Going on vacation is one of life’s biggest pleasures. Taking a flight somewhere long haul to those sugary beaches where the weather stays bright and the drinks are always flowing is a time out of life. The best kind of time out, really, when you consider how much you hated it as a child. It’s only when you get older and you take more time to think about your own future that your mind may turn to those vacations that you love so much. For some people, buying property abroad is just a clever way of having somewhere to stay whenever they want to board an airplane to the adventure in the sunshine. More often than not, though, a property bought abroad is a savvy investment, there to earn a crust until one day it can be sold as a tangible asset and benefitted from.

Overseas property can provide far more for someone than buying at home, but it’s not an easy or clear process. There are a lot of considerations and questions that you have to ask yourself before you go for it with buying a townhouse overlooking the ocean. You must be sure that when you plough your money into a vacation property, you will know how to manage it and know the local laws enough that you can visit and understand the courtesies of renting it out in the right seasons. So, with all that in mind, what questions should you be asking yourself before you sign that contract for the vacation home you’ve been admiring for years.

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Where Should I Buy?

Your property purchase abroad is rather like dating. Think about it; you visit a few times, enjoy everything that there is to offer and after you’ve enjoyed the area casually, you want to make it a permanent commitment and feature in your life. Choosing where you should buy your property will be largely dictated by the places that you’ve visited, where you currently live and whether you would be able to rent it out during the times that you are not there, so it doesn’t just sit empty and waiting. You should be deciding whether you want to buy a vacation home that you can at least drive to a couple of hours away, or whether you won’t mind being half a world away and have to fly out there to be able to see it. You should also probably consider whether the location that you choose will suit you should you one day choose to move into the home yourself. On top of all that, you need to think about whether you would one day be able to sell it on; there’s no use buying in an ‘up and coming area’ if the area never ups and comes, you see.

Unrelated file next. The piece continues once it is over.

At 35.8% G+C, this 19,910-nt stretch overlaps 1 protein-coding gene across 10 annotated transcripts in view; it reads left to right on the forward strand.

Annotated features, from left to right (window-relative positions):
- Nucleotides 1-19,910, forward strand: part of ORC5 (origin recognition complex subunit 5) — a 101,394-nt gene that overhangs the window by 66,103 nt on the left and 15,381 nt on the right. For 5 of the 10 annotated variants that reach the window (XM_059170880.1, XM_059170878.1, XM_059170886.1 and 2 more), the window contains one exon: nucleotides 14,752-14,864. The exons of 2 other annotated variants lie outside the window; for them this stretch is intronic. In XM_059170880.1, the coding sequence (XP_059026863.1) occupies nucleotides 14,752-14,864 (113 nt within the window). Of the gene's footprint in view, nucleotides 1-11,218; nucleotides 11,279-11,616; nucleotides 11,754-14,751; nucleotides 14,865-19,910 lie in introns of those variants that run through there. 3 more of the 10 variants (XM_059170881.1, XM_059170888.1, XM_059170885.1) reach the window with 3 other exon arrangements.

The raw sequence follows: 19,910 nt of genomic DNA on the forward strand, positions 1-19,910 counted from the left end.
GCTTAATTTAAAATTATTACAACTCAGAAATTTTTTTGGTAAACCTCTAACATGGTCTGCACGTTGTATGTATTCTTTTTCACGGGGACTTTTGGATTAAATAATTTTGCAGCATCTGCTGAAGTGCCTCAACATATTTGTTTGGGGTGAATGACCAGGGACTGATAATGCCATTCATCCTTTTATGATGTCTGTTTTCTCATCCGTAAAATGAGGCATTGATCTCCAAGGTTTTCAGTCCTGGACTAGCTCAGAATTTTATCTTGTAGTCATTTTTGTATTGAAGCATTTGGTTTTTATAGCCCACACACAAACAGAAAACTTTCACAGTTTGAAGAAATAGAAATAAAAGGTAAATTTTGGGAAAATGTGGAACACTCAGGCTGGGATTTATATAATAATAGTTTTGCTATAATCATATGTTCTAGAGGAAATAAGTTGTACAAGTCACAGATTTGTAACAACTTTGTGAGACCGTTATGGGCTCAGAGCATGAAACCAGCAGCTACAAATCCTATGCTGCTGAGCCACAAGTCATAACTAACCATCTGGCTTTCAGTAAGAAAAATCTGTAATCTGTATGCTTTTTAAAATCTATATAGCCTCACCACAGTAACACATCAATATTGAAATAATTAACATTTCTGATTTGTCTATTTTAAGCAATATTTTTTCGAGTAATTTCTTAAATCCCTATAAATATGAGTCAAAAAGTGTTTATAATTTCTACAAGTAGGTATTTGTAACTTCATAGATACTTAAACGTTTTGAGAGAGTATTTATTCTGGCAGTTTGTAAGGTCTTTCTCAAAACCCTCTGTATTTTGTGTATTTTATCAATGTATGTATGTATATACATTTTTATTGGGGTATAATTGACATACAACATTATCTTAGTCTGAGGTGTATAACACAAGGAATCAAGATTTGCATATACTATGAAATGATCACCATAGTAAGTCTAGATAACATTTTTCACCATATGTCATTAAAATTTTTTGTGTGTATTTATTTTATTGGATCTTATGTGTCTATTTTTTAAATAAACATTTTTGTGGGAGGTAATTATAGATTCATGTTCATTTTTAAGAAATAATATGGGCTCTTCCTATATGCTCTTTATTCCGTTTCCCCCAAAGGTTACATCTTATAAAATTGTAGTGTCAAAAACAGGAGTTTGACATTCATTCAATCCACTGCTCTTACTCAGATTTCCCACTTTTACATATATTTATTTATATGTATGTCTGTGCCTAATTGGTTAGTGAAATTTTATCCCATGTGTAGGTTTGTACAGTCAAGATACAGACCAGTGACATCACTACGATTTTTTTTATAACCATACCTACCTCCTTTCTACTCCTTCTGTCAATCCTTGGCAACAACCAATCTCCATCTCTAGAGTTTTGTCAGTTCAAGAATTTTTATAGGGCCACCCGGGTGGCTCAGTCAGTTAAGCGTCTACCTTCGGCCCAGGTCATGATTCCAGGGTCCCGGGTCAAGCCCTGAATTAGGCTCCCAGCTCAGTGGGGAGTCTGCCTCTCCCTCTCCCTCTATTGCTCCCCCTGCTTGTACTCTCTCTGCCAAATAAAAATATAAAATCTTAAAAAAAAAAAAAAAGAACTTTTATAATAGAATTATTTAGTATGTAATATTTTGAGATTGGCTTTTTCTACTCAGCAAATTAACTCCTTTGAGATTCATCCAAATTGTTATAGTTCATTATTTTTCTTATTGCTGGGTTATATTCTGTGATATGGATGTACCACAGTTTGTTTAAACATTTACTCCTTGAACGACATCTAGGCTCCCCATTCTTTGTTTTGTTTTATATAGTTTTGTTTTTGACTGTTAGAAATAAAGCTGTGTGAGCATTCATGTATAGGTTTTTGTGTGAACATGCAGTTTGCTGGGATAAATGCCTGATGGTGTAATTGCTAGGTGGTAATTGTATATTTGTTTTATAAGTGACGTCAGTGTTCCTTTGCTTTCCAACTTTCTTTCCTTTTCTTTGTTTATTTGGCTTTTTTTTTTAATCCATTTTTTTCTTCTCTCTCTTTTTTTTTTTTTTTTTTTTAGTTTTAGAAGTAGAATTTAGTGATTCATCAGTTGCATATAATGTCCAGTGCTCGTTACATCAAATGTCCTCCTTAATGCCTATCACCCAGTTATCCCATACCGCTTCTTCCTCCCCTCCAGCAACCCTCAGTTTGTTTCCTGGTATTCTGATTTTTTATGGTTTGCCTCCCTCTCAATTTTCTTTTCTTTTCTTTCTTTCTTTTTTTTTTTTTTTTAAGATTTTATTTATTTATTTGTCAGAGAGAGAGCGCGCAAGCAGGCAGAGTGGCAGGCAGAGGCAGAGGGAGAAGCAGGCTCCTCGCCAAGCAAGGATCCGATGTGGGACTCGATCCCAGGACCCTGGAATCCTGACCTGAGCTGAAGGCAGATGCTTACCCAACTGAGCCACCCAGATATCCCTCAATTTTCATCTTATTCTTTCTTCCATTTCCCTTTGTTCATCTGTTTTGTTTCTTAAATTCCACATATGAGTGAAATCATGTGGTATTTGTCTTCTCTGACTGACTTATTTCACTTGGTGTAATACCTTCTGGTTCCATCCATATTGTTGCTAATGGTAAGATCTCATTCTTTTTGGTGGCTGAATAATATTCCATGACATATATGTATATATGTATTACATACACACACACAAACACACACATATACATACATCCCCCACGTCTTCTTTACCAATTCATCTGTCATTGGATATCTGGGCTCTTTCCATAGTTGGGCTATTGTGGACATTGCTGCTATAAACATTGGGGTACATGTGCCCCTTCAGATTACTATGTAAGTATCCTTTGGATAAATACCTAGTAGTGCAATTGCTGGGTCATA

Will I Spend Time There?

Having a second home is going to be a big purchase and you need to know whether you are going to really get a chance to spend time in the new house. You should, of course, expect there to be gaps where you rent out to vacationers and other long-term tenants out of season, but what about you? Will you get any use? If the answer is no, then think about the investment rather than the scenery in your own opinion. You must choose early whether you will spend much time there or not, as this can dictate everything from the décor to the location.

Is This Financially Viable?

We’ve all done that thing; searching for homes we can’t afford on imaginary budgets. The thing is, when you buy a vacation home, it’s not imaginary, you are doing this for real and you need to know whether you can afford it properly before you actually sign anything. Crunching the numbers should be done twice. The first to include a potential rental income that will help you to afford the mortgage, and the second without a rental income. What would you do if you have a few months without a tenant or holidaymaker who wants to rent from you? How would you cover those insurance, mortgage and utility costs? If you don’t consider these items, you could find your dream quickly turn into a nightmare, and that’s the last thing that you want to happen.

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Is This Smart?

For every large financial decision that you make, you have to ask yourself whether it’s a smart investment for you and your future. Your vacation home may not be somewhere that you can visit very often to enjoy as a vacation spot, so therefore it does have to be worth your time. You need to look for something that you actually like for the times that you can use it. You should also use time spent looking around properties to interview management companies. If you live too far to be able to meet and bring in tenants and holidaymakers, you will need to put that task in the trust of someone else. They will be able to do all the paperwork and vetting for you, so that you reap the rental rewards without any of the actual stress.

What’s My Exit Strategy?

With any large financial decision, you need to have an out. You need to be able to know what happens for your home when you decide enough is enough. No one will own a vacation home forever, and while you could choose to pass down ownership to children or pass it to another family member, you may even decide to liquidate one day. Sometimes, selling a second home can take a little longer to sell on than the ones where you live. Give yourself a plan with time to get out of the deal when you want to stop being a homeowner to a vacation home, and make sure that you have given yourself enough space financially while you sell.

Owning abroad is going to change your financial future, make it a good decision and enjoy the ride.